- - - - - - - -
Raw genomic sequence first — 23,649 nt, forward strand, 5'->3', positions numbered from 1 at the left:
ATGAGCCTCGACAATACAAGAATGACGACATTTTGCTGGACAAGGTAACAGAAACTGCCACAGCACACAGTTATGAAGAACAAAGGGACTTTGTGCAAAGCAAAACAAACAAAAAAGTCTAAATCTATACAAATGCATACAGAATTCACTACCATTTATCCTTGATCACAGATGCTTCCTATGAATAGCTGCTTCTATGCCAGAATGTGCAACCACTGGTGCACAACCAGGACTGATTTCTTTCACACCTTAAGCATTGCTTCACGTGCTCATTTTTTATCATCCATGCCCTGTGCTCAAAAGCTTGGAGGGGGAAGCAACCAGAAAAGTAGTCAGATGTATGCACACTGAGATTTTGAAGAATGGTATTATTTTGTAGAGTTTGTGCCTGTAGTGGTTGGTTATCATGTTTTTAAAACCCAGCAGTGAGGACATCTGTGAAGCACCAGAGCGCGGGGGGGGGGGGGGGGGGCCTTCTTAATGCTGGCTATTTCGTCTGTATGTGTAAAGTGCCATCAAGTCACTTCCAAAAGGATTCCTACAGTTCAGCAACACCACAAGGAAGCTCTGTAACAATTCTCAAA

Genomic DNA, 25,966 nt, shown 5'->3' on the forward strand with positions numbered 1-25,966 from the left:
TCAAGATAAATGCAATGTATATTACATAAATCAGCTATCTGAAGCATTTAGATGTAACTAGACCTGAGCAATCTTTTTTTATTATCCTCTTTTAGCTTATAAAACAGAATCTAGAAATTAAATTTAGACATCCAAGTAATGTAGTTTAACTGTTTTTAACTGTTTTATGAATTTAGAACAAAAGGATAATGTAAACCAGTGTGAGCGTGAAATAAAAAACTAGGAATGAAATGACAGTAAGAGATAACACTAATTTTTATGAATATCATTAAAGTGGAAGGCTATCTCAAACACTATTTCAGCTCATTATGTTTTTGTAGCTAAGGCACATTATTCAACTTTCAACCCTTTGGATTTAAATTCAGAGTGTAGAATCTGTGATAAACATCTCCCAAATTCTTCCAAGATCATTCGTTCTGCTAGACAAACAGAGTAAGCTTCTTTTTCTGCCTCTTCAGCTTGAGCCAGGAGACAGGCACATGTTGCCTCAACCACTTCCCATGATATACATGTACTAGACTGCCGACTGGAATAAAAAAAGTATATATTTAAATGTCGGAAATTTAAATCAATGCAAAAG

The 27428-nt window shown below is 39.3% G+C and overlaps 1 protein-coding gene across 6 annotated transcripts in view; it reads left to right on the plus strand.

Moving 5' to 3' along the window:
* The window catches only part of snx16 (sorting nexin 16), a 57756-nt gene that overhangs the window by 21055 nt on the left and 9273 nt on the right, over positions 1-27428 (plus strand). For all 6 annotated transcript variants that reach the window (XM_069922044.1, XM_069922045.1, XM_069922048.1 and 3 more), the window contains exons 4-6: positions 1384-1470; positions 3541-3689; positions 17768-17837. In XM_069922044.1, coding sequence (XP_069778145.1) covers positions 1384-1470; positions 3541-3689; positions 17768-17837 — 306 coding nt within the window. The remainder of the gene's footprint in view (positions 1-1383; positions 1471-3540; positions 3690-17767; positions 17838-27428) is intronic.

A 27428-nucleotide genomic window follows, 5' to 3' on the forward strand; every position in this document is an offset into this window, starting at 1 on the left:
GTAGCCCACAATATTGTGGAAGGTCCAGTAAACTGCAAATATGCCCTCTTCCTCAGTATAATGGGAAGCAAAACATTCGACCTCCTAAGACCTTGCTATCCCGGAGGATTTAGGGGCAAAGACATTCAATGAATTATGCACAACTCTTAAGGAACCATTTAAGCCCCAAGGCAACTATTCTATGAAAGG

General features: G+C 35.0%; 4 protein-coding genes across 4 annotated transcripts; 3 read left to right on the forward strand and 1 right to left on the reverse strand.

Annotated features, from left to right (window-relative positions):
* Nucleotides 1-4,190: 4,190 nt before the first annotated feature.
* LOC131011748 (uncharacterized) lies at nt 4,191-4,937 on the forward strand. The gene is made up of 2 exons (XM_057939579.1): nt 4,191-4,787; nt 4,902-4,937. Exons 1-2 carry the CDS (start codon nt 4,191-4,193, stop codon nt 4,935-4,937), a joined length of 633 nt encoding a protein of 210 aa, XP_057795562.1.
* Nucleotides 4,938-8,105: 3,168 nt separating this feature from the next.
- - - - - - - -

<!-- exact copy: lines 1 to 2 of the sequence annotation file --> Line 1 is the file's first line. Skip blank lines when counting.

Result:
Raw genomic sequence first — 23,649 nt, forward strand, 5'->3', positions numbered from 1 at the left:
ATGAGCCTCGACAATACAAGAATGACGACATTTTGCTGGACAAGGTAACAGAAACTGCCACAGCACACAGTTATGAAGAACAAAGGGACTTTGTGCAAAGCAAAACAAACAAAAAAGTCTAAATCTATACAAATGCATACAGAATTCACTACCATTTATCCTTGATCACAGATGCTTCCTATGAATAGCTGCTTCTATGCCAGAATGTGCAACCACTGGTGCACAACCAGGACTGATTTCTTTCACACCTTAAGCATTGCTTCACGTGCTCATTTTTTATCATCCATGCCCTGTGCTCAAAAGCTTGGAGGGGGAAGCAACCAGAAAAGTAGTCAGATGTATGCACACTGAGATTTTGAAGAATGGTATTATTTTGTAGAGTTTGTGCCTGTAGTGGTTGGTTATCATGTTTTTAAAACCCAGCAGTGAGGACATCTGTGAAGCACCAGAGCGCGGGGGGGGGGGGGGGGGGCCTTCTTAATGCTGGCTATTTCGTCTGTATGTGTAAAGTGCCATCAAGTCACTTCCAAAAGGATTCCTACAGTTCAGCAACACCACAAGGAAGCTCTGTAACAATTCTCAAA